Spoilers for Star Wars: The Last Jedi follow below. When it comes to making a Star Wars movie in the modern era, everything is kept under lock and key. Audiences know precious little about the film, its characters, or its plot until opening day, which is a rarity when it comes to blockbuster filmmaking. For the home video release of these new Kathleen Kennedy-produced Star Wars movies, however, there’s an opportunity to let fans behind the curtain a bit.
In an age where creating a genuine watercooler TV show is almost impossible, Rick and Morty is one of the most talked-about shows on television. Its fanbase is fervent, its reviews are glowing, and the storytelling showed no signs of slowing down when it returned for the long-awaited third season last year. However, if you think a Rick and Morty Season 4 should be a given, you may be in for a bit of a surprise: Adult Swim still hasn’t officially ordered a fourth season of the animated series.
To say Star Wars: The Last Jedi is a movie that sparked a lot of conversation is a bit of an understatement. Reactions to writer/director Rian Johnson’s The Force Awakens sequel were strong—there were those that unabashedly loved the intimate story Johnson chose to tell, and those that hated the film’s ambitious pushes away from the Original Trilogy and into a New Era for Star Wars.
Muck Rack makes it simple to find people, tweets, or articles that mention any name, keyword, company, hashtag etc. We've compiled this guide to help you make the most of your search.
Selecting a term
Start searching tweets, articles from media outlets, articles mentioned in tweets, journalists'
names, titles and bios with some suggested searches:
Companies or Topics (e.g. iPhone, Microsoft)
Phrases (e.g. "cloud computing") — use quotes to keep the terms together
Twitter handles (e.g. @username) — returns those who have mentioned or replied to
Names (e.g. "David Pogue")
Hashtags (e.g. #sxsw, #london2012)
Bio details (e.g. vegan, Olympics, father)
Muck Rack's Advanced Search allows for many boolean operators.
Find results that mention multiple specified terms, use AND or
+. For example, ensure each result contains both Elon Musk and Mark Zuckerberg by
searching Musk AND Zuckerberg or Musk + Zuckerberg.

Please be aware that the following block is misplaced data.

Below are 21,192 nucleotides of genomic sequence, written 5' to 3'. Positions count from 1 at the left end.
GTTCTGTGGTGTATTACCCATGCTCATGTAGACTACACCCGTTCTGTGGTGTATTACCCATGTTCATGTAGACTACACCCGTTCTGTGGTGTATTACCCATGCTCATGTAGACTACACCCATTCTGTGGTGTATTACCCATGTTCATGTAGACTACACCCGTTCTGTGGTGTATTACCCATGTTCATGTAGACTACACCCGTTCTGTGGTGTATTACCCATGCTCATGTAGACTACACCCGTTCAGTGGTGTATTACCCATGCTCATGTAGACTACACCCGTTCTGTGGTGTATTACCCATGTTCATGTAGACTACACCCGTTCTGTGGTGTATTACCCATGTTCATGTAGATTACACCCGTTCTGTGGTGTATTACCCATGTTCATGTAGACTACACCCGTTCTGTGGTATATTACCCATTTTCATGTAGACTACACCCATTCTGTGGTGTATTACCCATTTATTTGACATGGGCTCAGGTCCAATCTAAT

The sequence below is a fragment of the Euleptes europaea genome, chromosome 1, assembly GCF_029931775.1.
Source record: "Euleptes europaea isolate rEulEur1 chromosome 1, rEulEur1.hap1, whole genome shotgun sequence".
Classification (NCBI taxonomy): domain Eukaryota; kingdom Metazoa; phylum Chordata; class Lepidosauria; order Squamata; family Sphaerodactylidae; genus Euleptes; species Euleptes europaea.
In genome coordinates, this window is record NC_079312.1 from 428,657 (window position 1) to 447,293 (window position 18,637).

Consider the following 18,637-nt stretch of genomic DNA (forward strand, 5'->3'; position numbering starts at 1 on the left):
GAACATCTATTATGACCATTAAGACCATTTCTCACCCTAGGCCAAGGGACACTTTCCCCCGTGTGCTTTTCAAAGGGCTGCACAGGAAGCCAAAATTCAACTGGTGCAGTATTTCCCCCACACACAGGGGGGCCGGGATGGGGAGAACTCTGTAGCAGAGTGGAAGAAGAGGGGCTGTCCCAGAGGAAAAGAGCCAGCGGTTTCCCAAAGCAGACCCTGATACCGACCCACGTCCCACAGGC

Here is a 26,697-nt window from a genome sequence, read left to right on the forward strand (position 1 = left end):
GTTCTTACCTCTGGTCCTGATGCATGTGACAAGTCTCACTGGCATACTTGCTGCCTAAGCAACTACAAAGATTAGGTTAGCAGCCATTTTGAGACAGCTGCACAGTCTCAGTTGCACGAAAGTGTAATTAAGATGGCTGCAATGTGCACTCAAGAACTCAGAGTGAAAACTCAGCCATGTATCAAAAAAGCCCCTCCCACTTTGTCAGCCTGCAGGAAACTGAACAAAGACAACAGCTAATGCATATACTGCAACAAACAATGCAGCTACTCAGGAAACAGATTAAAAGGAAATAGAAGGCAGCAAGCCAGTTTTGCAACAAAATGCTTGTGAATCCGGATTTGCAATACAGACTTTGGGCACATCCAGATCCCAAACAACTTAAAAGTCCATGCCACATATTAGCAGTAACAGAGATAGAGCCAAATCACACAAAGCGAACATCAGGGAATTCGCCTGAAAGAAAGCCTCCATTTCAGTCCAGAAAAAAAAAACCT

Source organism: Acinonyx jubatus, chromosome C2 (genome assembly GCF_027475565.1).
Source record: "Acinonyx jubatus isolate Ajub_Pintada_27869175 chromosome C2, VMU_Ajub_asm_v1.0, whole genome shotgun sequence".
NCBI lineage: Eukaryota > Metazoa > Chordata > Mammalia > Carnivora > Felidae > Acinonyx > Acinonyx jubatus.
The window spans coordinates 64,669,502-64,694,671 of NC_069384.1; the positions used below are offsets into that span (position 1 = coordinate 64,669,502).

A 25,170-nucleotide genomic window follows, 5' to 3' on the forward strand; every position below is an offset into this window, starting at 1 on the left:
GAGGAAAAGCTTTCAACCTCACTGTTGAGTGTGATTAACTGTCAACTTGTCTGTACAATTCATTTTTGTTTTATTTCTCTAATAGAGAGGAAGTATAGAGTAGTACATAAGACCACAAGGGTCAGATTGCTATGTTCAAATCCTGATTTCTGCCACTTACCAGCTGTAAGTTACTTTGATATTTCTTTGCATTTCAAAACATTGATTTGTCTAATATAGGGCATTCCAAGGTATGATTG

Use the operators OR or , to broaden your search when you'd like either of
multiple terms to appear in results. (This is the default behavior of our search when no operators
are used). For example, results will contain either cake or cookie by searching cake OR cookie or cake,cookie
Use NOT or - to subtract results from your search. For
example, searching Disney will yield results about the Walt Disney Company as well as Walt Disney
World Resort. To exclude mentions of Disney World, search for Disney -World or Disney
When using one of these operators with a phrase, enclose it in quotation marks. For example, you can
find results about smartphones excluding Apple's iPhone 4S by searching smartphone -"iPhone
Exact case matching or punctuation
If you're searching for a brand name or keyword that relies on specific punctuation marks or capitalization, you can
find results that match your exact query by adding matchcase: before the keyword you're searching for, like matchcase:E*TRADE .
Use parentheses to separate multiple
boolean phrases. For example, to find journalists talking about having fun in Disney World or
Disneyland, search for ("disney world" OR disneyland) AND fun.
An asterisk can be used to search for any variation of a root word truncated by the asterisk. For example, searching for admin* will return results for administrator, administration, administer, administered, etc.
A near operator is an AND operator where you can control the distance between the words. You can vary the distance the near operation uses by adding a forward slash and number (between 0-99) such as strawberries NEAR/10 "whipped cream", which means the strawberries must exist within 10 words of "whipped cream".